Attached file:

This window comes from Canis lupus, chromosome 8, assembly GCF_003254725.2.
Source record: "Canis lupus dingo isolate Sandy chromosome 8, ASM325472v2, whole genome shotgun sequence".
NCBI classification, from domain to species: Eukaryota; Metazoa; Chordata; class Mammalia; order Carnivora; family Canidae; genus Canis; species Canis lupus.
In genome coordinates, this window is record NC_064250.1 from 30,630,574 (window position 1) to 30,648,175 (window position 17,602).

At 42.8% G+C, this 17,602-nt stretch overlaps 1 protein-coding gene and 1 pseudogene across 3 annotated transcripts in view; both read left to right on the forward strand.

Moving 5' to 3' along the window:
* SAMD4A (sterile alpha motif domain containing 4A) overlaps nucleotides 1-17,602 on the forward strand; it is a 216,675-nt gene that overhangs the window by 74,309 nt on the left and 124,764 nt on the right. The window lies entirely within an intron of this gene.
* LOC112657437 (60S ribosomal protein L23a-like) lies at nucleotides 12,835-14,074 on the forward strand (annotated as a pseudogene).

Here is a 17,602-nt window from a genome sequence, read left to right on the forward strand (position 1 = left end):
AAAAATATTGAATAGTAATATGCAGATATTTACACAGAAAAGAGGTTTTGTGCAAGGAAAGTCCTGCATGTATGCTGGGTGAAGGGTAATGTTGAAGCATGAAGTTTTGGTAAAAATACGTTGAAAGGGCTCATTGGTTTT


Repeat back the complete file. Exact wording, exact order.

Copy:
This window comes from Canis lupus, chromosome 8, assembly GCF_003254725.2.
Source record: "Canis lupus dingo isolate Sandy chromosome 8, ASM325472v2, whole genome shotgun sequence".
NCBI classification, from domain to species: Eukaryota; Metazoa; Chordata; class Mammalia; order Carnivora; family Canidae; genus Canis; species Canis lupus.
In genome coordinates, this window is record NC_064250.1 from 30,630,574 (window position 1) to 30,648,175 (window position 17,602).

At 42.8% G+C, this 17,602-nt stretch overlaps 1 protein-coding gene and 1 pseudogene across 3 annotated transcripts in view; both read left to right on the forward strand.

Moving 5' to 3' along the window:
* SAMD4A (sterile alpha motif domain containing 4A) overlaps nucleotides 1-17,602 on the forward strand; it is a 216,675-nt gene that overhangs the window by 74,309 nt on the left and 124,764 nt on the right. The window lies entirely within an intron of this gene.
* LOC112657437 (60S ribosomal protein L23a-like) lies at nucleotides 12,835-14,074 on the forward strand (annotated as a pseudogene).

Here is a 17,602-nt window from a genome sequence, read left to right on the forward strand (position 1 = left end):
AAAAATATTGAATAGTAATATGCAGATATTTACACAGAAAAGAGGTTTTGTGCAAGGAAAGTCCTGCATGTATGCTGGGTGAAGGGTAATGTTGAAGCATGAAGTTTTGGTAAAAATACGTTGAAAGGGCTCATTGGTTTT